Puffed-Up, Hyper-Pious Hypocrite

Puffed-Up, Hyper-Pious Hypocrite

Moliere’s ‘Tartuffe’ sounds strangely relevant

When French playwright Molière wrote his comedy “Tartuffe” in 1664, it was promptly censored by the ruler of France, King Louis XIV. Apparently the title character hit a little too close to home for elite Parisian society: Tartuffe is a puffed-up, manipulative, hyper-pious hypocrite. Much of the comedy of the piece comes when the audience — who are wise to Tartuffe’s true nature — watch him take the foolish and vain around him for all that they’re worth.

“I certainly think that the element of the con man is one that will never go away,” says Steven Marzolf, who is directing the play for the University of Arkansas Theatre this month, on how the play has managed to stay relevant for nearly 400 years. “The audience likes to watch someone get duped — it’s kind of like when you’re on the highway, and you see a major accident and slow down, because you can’t take your eyes off of it. And then, on the flip side, there’s this family that is watching the patriarch get conned, and they’re trying to get him to open his eyes, so it’s this sense of a family trying to stay together through this really awful time. It reminds me of ‘The Glass Menagerie’ — that play can be a lot of people yelling at each other, but not if it’s done well. The common denominator is love: They want the best for each other. So those elements keep this play relevant to a modern audience.”

Marzolf has found two other ways to boost the relevance of this classic play. The first is that he’s set it in modern day Los Angeles.

“The costume design feels very much ‘Schitt’s Creek’ meets ‘The Devil Wears Prada’ meets ‘The Real Housewives of Beverly Hills’,” he says with a laugh. “This is a very wealthy family with very extravagant, expensive attire. Most of the audience that will come to this show are our [Fine Arts] Theater Participation students — around 65 percent of the audience are students, and the rest the general public. So with these classical plays, I want the younger person to see it and have some sort of relevancy when they do.”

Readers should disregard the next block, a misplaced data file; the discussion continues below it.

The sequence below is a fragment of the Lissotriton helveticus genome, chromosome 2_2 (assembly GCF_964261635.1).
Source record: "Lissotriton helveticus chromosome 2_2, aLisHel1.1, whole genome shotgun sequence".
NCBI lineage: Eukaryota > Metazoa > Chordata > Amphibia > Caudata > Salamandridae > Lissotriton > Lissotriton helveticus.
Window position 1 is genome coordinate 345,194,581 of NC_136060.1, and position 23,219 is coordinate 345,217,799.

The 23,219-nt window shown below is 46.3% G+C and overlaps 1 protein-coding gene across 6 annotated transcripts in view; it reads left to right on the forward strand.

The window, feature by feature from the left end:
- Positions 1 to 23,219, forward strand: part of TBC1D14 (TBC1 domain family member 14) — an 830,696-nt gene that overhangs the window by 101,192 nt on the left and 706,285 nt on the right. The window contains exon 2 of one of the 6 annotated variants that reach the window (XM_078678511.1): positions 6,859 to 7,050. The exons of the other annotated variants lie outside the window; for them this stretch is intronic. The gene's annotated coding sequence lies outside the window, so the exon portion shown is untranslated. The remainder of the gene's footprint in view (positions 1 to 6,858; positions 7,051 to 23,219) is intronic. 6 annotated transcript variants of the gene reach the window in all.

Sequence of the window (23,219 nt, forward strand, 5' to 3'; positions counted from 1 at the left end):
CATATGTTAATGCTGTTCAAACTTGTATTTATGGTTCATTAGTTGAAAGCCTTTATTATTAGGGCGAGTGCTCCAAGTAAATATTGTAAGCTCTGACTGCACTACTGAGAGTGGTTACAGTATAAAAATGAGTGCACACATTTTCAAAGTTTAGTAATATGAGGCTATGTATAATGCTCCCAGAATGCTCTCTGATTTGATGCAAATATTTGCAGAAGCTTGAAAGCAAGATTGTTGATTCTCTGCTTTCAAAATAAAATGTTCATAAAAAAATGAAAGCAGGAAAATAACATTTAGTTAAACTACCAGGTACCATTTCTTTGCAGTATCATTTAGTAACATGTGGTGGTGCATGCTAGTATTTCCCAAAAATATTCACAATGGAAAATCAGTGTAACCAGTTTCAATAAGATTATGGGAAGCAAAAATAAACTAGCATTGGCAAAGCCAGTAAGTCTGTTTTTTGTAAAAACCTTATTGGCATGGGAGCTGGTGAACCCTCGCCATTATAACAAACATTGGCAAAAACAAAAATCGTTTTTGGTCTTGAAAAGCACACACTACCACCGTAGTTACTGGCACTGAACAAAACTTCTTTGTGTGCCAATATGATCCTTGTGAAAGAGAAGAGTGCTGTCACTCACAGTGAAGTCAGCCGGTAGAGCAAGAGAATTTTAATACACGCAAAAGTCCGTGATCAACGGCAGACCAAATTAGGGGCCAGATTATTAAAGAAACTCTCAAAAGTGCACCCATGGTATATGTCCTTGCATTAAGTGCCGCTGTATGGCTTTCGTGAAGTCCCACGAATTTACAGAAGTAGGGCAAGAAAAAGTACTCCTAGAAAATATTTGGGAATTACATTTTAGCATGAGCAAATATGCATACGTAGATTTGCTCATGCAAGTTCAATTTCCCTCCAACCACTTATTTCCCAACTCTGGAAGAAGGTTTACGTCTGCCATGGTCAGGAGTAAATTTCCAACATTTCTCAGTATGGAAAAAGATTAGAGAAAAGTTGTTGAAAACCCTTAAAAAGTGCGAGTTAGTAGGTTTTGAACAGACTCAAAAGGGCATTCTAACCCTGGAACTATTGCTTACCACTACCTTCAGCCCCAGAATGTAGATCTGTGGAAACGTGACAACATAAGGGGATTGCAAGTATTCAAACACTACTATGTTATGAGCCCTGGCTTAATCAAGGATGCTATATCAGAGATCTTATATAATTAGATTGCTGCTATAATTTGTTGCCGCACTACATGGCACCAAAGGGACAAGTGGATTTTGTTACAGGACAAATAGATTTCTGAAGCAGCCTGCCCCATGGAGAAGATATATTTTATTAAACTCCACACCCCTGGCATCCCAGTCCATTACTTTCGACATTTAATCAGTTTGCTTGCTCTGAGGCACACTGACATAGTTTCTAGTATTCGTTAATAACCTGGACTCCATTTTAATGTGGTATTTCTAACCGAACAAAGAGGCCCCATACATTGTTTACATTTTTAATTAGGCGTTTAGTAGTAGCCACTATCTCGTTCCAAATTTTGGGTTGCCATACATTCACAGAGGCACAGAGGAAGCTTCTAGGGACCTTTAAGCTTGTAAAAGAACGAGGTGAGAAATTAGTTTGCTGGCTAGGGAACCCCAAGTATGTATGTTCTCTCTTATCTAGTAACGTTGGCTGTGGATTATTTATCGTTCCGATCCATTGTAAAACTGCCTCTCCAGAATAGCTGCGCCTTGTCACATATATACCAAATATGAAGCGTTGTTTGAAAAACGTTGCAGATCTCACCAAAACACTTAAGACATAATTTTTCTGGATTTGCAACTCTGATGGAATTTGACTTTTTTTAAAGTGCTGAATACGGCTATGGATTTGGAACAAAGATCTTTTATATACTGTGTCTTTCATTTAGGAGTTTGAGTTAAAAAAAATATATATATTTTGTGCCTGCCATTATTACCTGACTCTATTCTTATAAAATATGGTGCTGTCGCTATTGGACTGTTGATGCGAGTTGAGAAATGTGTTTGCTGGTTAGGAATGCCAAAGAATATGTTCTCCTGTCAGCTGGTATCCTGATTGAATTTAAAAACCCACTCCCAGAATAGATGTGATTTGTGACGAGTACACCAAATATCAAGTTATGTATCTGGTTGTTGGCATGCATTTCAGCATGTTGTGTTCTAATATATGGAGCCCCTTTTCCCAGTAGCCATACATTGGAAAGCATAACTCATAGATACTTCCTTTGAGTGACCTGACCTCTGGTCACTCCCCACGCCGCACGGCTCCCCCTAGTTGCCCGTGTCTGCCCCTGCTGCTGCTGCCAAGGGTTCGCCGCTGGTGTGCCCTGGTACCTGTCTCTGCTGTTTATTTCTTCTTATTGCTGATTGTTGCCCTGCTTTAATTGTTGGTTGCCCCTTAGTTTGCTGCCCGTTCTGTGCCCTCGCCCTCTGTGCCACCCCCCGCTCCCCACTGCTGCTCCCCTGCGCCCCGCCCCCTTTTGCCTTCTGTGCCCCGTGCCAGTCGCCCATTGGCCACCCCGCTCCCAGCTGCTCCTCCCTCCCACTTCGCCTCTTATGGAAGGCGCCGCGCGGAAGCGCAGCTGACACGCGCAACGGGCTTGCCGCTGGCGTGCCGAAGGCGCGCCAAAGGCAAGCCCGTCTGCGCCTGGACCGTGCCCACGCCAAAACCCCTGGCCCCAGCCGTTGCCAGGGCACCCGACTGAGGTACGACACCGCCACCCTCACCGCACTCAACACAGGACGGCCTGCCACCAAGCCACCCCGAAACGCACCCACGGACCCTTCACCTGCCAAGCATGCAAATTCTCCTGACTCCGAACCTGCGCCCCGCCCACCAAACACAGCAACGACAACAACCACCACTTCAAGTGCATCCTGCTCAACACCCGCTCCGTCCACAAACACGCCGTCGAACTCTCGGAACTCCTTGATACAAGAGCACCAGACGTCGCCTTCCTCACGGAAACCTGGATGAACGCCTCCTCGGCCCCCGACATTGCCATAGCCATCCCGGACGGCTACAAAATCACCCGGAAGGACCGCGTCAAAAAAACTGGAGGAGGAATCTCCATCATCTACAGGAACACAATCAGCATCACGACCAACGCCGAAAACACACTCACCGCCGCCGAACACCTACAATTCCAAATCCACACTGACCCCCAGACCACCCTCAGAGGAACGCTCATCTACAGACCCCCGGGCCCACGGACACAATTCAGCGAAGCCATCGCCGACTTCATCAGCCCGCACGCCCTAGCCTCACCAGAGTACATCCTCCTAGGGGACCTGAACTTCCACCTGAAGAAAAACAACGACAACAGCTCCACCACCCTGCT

Marzolf’s second change? He’s made Tartuffe a Scientologist.

“I chose that because of the Leah Remini documentary series [on Scientology] and another documentary recently out, so it’s really in our consciousness now,” says Marzolf. “I’ve done a lot of the research on Scientology and the propaganda and manipulative tactics they use.” He points out that there are even direct lines from the script that lend themselves to the link to Scientology: “There is a science, lately formulated/Whereby one’s conscience may be liberated/ And any wrongful act you care to mention/May be redeemed by purity of intention.”

That excerpt, by the way, is an example of the rhyming iambic pentameter Richard Wilbur’s 1963 translation is written in, which can be difficult for an actor to master.

“It’s an extreme challenge for a professional, much less an actor in training,” says Marzolf. “Tartuffe” is the show specially chosen for the UA Department of Theatre M.F.A. students, who are new to the program this year. “It’s like doing Shakespeare, so it’s vital for their training — a lot of them are already talking about possibly doing Shakespeare festivals in the summer, so that alone is worth the experience.

“I also think what’s cool about this year is that we’re doing ‘Tartuffe’ in the fall and then we’re doing a new play festival at the end of the year. I love the idea of actors getting to work in both something that has been in the canon for hundreds of years and something brand new — each of them can inform the other and can be incredibly helpful in understanding yourself as an actor.”




WHEN — 7:30 p.m. Oct. 25-26; 2 p.m. Oct. 26-27

WHERE — University Theatre at the Global Campus Theater, 2 E. Center St., Fayetteville

COST — $3-$20

INFO — 575-4752

Categories: Theater